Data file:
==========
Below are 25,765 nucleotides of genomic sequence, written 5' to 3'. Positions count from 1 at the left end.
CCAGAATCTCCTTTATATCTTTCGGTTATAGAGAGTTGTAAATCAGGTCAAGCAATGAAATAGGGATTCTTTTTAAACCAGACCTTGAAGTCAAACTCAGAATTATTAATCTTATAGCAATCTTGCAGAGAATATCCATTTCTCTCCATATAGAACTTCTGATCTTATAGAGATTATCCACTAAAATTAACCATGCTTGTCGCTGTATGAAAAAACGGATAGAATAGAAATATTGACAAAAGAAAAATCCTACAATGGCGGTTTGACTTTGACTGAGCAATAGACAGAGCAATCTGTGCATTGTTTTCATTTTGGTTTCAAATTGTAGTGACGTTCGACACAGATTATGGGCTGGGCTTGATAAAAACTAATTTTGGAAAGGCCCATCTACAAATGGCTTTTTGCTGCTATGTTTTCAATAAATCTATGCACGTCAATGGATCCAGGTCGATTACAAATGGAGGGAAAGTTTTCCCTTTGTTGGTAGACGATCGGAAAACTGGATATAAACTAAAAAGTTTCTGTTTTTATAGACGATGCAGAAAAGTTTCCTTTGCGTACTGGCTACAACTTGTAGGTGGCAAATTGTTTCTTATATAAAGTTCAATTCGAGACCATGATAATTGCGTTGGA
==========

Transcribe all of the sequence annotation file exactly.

Below are 25,765 nucleotides of genomic sequence, written 5' to 3'. Positions count from 1 at the left end.
CCAGAATCTCCTTTATATCTTTCGGTTATAGAGAGTTGTAAATCAGGTCAAGCAATGAAATAGGGATTCTTTTTAAACCAGACCTTGAAGTCAAACTCAGAATTATTAATCTTATAGCAATCTTGCAGAGAATATCCATTTCTCTCCATATAGAACTTCTGATCTTATAGAGATTATCCACTAAAATTAACCATGCTTGTCGCTGTATGAAAAAACGGATAGAATAGAAATATTGACAAAAGAAAAATCCTACAATGGCGGTTTGACTTTGACTGAGCAATAGACAGAGCAATCTGTGCATTGTTTTCATTTTGGTTTCAAATTGTAGTGACGTTCGACACAGATTATGGGCTGGGCTTGATAAAAACTAATTTTGGAAAGGCCCATCTACAAATGGCTTTTTGCTGCTATGTTTTCAATAAATCTATGCACGTCAATGGATCCAGGTCGATTACAAATGGAGGGAAAGTTTTCCCTTTGTTGGTAGACGATCGGAAAACTGGATATAAACTAAAAAGTTTCTGTTTTTATAGACGATGCAGAAAAGTTTCCTTTGCGTACTGGCTACAACTTGTAGGTGGCAAATTGTTTCTTATATAAAGTTCAATTCGAGACCATGATAATTGCGTTGGA